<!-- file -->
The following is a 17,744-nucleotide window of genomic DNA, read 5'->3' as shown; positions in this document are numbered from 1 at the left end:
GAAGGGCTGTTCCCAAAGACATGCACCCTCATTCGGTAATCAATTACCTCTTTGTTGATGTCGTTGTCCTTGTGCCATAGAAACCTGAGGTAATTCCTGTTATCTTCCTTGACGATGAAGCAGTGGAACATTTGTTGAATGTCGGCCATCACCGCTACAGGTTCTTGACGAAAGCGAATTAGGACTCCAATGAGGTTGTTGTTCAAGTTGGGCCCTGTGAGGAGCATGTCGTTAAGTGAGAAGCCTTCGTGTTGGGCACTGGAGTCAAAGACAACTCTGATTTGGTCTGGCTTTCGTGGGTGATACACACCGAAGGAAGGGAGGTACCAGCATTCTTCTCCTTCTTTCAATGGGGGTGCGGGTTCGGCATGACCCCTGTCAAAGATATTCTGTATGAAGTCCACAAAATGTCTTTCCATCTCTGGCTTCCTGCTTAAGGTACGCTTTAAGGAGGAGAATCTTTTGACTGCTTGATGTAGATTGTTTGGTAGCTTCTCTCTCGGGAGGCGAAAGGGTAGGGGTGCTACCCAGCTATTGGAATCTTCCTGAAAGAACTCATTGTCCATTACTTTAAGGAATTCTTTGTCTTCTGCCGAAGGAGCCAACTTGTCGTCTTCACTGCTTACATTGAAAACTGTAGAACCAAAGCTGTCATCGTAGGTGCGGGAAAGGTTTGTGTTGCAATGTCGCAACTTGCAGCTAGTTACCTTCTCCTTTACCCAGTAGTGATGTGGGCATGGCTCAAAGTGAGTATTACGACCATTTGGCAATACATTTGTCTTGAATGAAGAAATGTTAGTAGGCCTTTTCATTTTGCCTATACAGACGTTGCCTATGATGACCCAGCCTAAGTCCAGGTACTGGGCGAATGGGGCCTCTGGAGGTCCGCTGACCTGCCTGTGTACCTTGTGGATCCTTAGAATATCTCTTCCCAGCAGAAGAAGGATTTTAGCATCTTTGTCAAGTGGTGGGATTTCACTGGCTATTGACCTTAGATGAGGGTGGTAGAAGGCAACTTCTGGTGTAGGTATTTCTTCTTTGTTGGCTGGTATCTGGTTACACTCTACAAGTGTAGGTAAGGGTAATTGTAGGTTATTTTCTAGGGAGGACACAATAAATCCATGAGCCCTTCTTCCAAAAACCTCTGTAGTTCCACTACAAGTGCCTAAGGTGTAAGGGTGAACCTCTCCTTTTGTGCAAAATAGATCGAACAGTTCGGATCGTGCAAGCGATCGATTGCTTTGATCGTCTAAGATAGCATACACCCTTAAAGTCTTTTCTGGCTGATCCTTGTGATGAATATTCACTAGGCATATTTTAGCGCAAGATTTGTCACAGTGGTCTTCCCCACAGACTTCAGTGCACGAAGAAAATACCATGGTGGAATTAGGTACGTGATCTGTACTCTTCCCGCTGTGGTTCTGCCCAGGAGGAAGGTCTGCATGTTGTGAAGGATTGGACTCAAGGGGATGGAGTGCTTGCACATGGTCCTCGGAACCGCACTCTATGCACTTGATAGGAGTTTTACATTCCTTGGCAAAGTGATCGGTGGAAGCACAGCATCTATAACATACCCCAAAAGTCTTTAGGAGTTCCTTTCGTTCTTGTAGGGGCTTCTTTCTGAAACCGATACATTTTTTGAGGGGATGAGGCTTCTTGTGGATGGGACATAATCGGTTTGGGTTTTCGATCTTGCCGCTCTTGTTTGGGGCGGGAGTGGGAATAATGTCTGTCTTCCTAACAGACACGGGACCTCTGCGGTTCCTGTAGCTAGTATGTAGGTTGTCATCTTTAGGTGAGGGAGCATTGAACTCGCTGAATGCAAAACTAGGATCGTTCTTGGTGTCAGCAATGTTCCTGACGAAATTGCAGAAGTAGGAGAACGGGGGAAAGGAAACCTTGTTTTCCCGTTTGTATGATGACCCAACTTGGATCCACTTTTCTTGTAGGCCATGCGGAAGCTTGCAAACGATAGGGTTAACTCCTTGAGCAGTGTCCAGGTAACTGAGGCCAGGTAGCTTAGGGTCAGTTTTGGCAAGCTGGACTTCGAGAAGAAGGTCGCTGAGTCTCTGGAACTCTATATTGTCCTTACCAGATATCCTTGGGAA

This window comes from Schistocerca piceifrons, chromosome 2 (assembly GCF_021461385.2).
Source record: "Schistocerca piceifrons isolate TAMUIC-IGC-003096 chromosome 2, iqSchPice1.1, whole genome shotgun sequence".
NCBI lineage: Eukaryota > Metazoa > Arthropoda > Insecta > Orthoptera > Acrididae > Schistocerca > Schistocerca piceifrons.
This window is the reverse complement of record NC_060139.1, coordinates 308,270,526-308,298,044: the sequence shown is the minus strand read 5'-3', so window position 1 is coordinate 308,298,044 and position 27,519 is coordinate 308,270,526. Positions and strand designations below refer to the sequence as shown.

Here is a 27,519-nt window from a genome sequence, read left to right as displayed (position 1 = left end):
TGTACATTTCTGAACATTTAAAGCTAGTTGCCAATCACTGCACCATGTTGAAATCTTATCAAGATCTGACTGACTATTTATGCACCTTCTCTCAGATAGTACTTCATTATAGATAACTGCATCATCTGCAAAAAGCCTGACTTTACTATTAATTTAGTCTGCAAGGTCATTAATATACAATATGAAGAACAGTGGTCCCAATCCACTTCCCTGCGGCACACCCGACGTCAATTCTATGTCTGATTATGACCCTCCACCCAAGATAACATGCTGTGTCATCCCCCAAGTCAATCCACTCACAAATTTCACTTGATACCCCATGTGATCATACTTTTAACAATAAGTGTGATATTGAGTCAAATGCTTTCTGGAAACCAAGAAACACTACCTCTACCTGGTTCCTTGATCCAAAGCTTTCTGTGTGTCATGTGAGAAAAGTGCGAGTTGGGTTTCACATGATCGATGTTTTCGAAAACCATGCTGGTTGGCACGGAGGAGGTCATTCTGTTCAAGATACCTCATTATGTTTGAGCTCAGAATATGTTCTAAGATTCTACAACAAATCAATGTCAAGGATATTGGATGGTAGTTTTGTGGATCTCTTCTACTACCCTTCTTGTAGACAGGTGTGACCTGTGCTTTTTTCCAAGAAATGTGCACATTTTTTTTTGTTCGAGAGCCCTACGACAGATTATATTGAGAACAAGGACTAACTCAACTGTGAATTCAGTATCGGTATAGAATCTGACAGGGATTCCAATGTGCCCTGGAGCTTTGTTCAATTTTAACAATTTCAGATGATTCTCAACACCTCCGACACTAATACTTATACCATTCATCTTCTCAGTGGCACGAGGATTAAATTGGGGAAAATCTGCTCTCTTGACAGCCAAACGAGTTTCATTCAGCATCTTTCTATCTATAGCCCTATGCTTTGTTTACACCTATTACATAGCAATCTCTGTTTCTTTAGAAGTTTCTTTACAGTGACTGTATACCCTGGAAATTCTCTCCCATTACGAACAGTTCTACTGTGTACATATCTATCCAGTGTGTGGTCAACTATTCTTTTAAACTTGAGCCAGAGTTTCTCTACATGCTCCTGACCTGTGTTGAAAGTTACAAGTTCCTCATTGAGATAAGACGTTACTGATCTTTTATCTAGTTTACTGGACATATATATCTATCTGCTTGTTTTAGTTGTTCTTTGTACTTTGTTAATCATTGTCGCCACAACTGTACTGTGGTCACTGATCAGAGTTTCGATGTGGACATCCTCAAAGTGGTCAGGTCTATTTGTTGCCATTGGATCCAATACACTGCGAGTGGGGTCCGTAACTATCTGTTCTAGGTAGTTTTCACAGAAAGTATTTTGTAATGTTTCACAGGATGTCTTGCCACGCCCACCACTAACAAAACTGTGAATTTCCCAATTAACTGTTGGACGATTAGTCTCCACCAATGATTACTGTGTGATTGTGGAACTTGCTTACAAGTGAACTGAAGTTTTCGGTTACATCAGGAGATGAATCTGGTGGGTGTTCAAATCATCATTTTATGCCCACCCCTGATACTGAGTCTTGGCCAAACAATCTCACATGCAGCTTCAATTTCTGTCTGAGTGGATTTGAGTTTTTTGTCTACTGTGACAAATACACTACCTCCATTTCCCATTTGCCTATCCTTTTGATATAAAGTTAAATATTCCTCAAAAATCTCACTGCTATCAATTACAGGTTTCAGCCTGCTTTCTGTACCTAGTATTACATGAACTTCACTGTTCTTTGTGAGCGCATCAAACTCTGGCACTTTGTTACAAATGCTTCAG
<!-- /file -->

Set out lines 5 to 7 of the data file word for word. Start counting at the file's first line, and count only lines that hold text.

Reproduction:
NCBI lineage: Eukaryota > Metazoa > Arthropoda > Insecta > Orthoptera > Acrididae > Schistocerca > Schistocerca piceifrons.
This window is the reverse complement of record NC_060139.1, coordinates 308,270,526-308,298,044: the sequence shown is the minus strand read 5'-3', so window position 1 is coordinate 308,298,044 and position 27,519 is coordinate 308,270,526. Positions and strand designations below refer to the sequence as shown.

Here is a 27,519-nt window from a genome sequence, read left to right as displayed (position 1 = left end):